ELEVATOR

Get ready for the Elevator ride of the year as Michael Leoni’s gripping, emotion-packed dramedy-in-a-lift returns to West Hollywood seven years after its eleven-month smash run had audiences coming back for more of its crowd-pleasing blend of excitement, laughter, and tears, not to mention one unexpected twist after another.
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SPECIES NATIVE TO CALIFORNIA

Imagine if Chekhov had set The Cherry Orchard in 21st-century Mendocino County and you’ve got Dorothy Fortenberry’s Species Native To California, am IAMA Theatre Company World Premiere dramedy that proves that every good story is worth a good retelling.
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THE LYONS

Ben, Rita, Lisa, and Curtis Lyons give the Lomans, the Tyrones, and the Giddenses a run for their dysfunctional family money, albeit with considerably more laughter-provoking results in Nicky Silver’s The Lyons, the latest darkly comedic bit of brilliance from The Road Theatre Company, a Los Angeles Premiere incisively directed by Scott Alan Smith.
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MIDDLETOWN

Birth. Life. Death. Infinity. Playwright Will Eno addresses all of the above in Middletown, his 21st-century response to Thornton Wilder’s Our Town, and if the Pulitzer Prize finalist tends to take quirkiness to extremes, inspired direction, design, and performances make this Chance Theater Southern California Premiere well worth a trip to Anaheim Hills.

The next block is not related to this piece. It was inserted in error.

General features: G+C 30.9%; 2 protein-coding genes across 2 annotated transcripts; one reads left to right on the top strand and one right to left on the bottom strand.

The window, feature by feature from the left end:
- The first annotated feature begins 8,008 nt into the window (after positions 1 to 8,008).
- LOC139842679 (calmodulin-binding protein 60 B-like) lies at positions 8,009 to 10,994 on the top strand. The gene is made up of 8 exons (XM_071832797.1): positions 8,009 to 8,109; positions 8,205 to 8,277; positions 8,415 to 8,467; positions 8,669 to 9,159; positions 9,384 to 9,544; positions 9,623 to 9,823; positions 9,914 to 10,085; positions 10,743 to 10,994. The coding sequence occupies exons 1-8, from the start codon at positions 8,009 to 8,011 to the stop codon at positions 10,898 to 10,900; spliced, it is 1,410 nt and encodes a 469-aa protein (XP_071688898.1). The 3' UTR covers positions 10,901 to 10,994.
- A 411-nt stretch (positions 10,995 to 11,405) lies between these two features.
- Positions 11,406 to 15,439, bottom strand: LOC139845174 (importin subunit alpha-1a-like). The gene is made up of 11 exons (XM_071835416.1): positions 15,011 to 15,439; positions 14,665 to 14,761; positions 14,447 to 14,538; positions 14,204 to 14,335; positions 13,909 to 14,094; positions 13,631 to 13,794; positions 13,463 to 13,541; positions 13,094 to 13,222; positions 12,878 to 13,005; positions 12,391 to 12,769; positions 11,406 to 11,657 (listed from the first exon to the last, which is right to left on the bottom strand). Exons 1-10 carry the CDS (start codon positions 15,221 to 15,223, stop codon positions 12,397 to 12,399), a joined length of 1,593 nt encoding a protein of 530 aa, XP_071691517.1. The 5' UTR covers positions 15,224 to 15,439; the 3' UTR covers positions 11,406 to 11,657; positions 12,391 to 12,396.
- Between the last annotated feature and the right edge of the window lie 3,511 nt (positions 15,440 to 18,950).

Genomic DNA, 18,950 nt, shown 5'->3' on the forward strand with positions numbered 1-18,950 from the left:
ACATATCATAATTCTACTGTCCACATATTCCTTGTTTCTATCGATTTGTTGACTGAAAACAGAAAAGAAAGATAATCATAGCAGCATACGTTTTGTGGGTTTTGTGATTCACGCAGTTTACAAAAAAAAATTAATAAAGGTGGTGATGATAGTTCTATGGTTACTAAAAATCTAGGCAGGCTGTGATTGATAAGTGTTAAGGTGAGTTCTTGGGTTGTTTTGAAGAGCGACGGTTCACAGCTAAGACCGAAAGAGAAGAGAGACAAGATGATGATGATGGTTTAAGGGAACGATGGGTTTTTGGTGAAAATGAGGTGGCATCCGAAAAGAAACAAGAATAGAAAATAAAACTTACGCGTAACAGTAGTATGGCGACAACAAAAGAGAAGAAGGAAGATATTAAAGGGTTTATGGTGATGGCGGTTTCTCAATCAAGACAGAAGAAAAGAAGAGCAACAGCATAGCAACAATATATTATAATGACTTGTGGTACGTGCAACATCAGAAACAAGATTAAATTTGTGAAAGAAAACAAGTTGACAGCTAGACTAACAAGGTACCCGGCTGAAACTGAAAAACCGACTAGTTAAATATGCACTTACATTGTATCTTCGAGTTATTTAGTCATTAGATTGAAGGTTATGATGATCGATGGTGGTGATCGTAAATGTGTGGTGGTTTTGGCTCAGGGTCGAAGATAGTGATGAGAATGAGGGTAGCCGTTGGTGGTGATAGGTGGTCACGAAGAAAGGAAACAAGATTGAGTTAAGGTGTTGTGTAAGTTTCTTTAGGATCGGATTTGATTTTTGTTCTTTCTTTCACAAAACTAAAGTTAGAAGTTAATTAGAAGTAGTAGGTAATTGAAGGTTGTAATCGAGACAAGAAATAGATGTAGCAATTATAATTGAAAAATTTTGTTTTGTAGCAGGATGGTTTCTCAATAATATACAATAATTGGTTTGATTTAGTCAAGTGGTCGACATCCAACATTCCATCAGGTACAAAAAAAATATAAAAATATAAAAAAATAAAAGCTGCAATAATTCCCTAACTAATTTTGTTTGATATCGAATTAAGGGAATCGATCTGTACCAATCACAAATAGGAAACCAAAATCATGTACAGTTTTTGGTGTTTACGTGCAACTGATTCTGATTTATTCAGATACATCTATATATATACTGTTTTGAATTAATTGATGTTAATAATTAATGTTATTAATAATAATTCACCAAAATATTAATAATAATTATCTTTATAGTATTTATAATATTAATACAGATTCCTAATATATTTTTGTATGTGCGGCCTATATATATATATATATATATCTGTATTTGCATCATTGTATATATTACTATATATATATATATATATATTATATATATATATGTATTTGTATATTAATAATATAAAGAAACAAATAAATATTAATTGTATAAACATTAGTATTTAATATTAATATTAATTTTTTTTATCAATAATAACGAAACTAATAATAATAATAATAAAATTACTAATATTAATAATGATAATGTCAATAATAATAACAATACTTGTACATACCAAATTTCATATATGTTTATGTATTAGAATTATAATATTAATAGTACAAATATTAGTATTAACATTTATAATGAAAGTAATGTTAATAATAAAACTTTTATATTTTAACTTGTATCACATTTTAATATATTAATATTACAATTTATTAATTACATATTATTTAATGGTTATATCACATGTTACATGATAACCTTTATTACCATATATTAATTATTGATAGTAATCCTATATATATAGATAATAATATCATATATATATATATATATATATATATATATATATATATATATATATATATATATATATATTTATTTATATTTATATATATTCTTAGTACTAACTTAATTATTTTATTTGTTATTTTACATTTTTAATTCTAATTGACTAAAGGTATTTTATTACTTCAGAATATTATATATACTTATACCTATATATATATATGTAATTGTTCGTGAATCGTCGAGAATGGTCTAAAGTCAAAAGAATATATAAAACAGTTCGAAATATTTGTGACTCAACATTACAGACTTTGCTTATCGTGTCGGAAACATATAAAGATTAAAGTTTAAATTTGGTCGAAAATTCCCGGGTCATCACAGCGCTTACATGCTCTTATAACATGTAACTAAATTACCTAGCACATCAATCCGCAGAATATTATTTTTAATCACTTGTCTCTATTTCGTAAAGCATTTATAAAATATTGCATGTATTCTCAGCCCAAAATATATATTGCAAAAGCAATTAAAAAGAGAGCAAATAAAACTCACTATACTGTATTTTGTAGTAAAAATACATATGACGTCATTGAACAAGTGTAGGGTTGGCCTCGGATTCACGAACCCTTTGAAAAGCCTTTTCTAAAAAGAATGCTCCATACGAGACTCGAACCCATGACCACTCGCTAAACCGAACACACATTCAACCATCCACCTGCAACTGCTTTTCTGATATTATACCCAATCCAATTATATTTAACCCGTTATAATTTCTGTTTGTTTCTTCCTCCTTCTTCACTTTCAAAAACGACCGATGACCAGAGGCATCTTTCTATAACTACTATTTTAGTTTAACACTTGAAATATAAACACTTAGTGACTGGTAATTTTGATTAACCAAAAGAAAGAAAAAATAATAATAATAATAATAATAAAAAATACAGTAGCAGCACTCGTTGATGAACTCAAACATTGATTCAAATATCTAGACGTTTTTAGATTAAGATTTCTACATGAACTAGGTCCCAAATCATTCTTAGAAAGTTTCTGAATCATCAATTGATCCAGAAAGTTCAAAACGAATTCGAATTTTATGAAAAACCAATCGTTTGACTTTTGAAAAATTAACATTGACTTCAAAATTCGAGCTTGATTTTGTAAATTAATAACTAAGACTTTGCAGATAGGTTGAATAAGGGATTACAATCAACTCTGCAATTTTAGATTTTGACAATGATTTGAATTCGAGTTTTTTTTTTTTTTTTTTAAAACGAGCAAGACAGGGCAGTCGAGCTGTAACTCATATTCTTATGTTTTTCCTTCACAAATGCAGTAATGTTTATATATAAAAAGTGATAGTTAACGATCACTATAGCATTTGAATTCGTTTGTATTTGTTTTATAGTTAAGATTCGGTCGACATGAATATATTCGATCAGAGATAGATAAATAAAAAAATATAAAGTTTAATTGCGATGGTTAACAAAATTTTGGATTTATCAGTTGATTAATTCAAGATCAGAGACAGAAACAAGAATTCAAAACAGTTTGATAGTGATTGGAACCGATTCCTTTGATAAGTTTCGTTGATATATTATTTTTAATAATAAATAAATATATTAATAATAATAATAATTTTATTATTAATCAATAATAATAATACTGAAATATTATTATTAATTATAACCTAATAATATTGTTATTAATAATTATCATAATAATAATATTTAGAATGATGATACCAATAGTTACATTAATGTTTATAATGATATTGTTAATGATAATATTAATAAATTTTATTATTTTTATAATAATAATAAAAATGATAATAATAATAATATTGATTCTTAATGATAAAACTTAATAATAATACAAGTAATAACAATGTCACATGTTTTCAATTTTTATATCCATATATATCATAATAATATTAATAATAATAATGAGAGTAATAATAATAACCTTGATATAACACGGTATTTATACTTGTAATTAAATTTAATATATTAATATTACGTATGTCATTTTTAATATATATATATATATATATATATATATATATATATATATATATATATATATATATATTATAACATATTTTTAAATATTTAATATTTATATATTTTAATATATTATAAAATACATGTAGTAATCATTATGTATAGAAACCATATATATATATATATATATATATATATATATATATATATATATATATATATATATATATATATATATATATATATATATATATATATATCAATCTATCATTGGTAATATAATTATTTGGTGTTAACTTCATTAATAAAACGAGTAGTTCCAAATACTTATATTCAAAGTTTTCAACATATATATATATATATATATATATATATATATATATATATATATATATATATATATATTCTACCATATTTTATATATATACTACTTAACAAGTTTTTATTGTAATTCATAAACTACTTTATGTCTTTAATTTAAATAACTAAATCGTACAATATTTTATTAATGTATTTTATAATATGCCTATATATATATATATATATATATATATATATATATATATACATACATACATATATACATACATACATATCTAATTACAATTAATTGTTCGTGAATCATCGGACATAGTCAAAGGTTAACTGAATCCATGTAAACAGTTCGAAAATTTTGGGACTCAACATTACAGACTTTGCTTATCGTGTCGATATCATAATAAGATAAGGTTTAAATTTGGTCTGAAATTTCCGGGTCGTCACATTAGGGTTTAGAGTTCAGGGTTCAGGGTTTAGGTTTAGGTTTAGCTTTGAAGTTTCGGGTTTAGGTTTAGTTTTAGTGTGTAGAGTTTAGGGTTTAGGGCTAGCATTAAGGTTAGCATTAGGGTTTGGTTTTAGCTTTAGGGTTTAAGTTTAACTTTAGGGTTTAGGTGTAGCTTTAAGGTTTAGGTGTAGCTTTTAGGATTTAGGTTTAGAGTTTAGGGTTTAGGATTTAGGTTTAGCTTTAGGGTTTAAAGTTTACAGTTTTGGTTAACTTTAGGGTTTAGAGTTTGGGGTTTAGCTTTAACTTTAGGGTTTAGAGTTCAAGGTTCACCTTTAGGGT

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A DOLL’S HOUSE, PART 2

Nora’s come back to the “doll’s house” she once called home, though how long she’ll stay is anybody’s guess in Lucas Hnath’s audacious, scabrous, wordy, discussion-prompting, and often surprisingly droll sequel to the Henrik Ibsen classic, the South Coast Repertory World Premiere of A Doll’s House, Part 2.
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FAILURE: A LOVE STORY

Center Theatre Group opens Block Party, its three-play salute to the best of Los Angeles intimate theater, with an exquisitely expanded Kirk Douglas Theatre staging of Coeurage Theatre Company’s multiple-award-winning Failure: A Love Story, Philip Dawkins’ whimsical meditation on the fragility of life and the resiliency of those who live it.
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APRIL, MAY, & JUNE

April, May, & June may be more Lifetime Channel sitcom than Chekhov, but once the play gets past its expository-dialog crash course in four decades of family dysfunction, Gary Goldstein’s entertaining World Premiere look at three sisters so close in age they could almost be triplets yields its fair share of both laughter and emotional rewards.
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THIS IS OUR YOUTH

Two decades before Manchester By The Sea won him a Best Original Screenplay Oscar, Kenneth Lonergan burst upon the theatrical scene with This Is Our Youth, the then 30something playwright’s funny, biting, perceptive look at three privileged but disaffected 20ish New Yorkers in the early Reagan ‘80s, a coming-of-age tale that now provides three 20ish L.A. acting up-and-comers with a terrific vehicle to strut their comedic-dramatic stuff.
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